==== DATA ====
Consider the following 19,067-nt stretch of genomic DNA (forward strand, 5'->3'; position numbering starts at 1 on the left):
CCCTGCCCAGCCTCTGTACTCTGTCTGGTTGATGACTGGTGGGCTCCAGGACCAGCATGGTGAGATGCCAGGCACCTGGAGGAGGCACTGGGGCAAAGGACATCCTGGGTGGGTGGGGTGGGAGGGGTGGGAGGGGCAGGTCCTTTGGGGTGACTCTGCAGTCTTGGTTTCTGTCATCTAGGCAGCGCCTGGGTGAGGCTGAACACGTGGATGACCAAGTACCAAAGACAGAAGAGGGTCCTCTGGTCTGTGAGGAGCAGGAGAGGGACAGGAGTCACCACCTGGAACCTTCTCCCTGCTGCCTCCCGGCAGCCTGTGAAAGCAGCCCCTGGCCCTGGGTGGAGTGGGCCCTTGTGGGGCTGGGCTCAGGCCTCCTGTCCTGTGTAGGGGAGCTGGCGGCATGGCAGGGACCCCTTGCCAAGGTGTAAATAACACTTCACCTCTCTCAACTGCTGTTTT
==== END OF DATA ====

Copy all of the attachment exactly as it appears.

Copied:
Consider the following 19,067-nt stretch of genomic DNA (forward strand, 5'->3'; position numbering starts at 1 on the left):
CCCTGCCCAGCCTCTGTACTCTGTCTGGTTGATGACTGGTGGGCTCCAGGACCAGCATGGTGAGATGCCAGGCACCTGGAGGAGGCACTGGGGCAAAGGACATCCTGGGTGGGTGGGGTGGGAGGGGTGGGAGGGGCAGGTCCTTTGGGGTGACTCTGCAGTCTTGGTTTCTGTCATCTAGGCAGCGCCTGGGTGAGGCTGAACACGTGGATGACCAAGTACCAAAGACAGAAGAGGGTCCTCTGGTCTGTGAGGAGCAGGAGAGGGACAGGAGTCACCACCTGGAACCTTCTCCCTGCTGCCTCCCGGCAGCCTGTGAAAGCAGCCCCTGGCCCTGGGTGGAGTGGGCCCTTGTGGGGCTGGGCTCAGGCCTCCTGTCCTGTGTAGGGGAGCTGGCGGCATGGCAGGGACCCCTTGCCAAGGTGTAAATAACACTTCACCTCTCTCAACTGCTGTTTT